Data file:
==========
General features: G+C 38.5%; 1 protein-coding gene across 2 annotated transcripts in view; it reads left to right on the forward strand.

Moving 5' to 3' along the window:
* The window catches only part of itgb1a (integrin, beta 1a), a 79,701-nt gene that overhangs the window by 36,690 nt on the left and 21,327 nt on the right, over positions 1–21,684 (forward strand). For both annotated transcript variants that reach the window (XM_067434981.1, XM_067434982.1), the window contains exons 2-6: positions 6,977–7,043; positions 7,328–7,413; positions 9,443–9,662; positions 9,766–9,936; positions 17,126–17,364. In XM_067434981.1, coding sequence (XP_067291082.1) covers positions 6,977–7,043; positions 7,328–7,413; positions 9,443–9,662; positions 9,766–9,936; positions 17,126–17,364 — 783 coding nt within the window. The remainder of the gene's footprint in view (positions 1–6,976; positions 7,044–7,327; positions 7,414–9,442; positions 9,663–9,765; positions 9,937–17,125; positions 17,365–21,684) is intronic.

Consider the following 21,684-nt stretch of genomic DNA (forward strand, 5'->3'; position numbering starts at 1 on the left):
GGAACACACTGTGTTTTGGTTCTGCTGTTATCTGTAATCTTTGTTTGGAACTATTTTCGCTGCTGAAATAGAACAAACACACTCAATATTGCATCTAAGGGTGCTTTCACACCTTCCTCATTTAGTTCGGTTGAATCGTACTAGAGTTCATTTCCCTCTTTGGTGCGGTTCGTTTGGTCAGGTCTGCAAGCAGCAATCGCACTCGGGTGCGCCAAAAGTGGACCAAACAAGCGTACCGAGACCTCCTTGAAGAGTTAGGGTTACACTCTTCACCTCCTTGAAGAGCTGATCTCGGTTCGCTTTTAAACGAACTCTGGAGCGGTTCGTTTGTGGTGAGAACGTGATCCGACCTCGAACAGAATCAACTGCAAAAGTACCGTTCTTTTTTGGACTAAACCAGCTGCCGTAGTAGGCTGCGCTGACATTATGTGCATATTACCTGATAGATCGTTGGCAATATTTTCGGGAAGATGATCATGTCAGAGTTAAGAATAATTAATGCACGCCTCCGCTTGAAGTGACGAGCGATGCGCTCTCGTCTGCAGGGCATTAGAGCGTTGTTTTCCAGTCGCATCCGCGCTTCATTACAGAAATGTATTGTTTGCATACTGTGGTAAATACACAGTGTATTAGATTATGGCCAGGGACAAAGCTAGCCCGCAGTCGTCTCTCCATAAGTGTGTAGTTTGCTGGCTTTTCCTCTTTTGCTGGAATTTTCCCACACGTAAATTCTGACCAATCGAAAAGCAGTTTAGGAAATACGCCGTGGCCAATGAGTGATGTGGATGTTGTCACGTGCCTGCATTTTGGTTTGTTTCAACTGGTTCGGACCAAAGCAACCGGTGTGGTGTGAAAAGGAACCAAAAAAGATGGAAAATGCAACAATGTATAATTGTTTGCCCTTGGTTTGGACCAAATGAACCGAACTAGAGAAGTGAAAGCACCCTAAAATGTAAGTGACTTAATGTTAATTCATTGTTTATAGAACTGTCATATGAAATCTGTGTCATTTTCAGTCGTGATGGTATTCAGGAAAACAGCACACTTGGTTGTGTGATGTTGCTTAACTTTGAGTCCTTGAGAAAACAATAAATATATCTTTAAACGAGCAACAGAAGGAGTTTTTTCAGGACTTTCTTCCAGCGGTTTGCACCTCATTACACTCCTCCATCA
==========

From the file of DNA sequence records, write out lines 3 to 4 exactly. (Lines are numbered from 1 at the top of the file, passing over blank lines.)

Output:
* The window catches only part of itgb1a (integrin, beta 1a), a 79,701-nt gene that overhangs the window by 36,690 nt on the left and 21,327 nt on the right, over positions 1–21,684 (forward strand). For both annotated transcript variants that reach the window (XM_067434981.1, XM_067434982.1), the window contains exons 2-6: positions 6,977–7,043; positions 7,328–7,413; positions 9,443–9,662; positions 9,766–9,936; positions 17,126–17,364. In XM_067434981.1, coding sequence (XP_067291082.1) covers positions 6,977–7,043; positions 7,328–7,413; positions 9,443–9,662; positions 9,766–9,936; positions 17,126–17,364 — 783 coding nt within the window. The remainder of the gene's footprint in view (positions 1–6,976; positions 7,044–7,327; positions 7,414–9,442; positions 9,663–9,765; positions 9,937–17,125; positions 17,365–21,684) is intronic.

Consider the following 21,684-nt stretch of genomic DNA (forward strand, 5'->3'; position numbering starts at 1 on the left):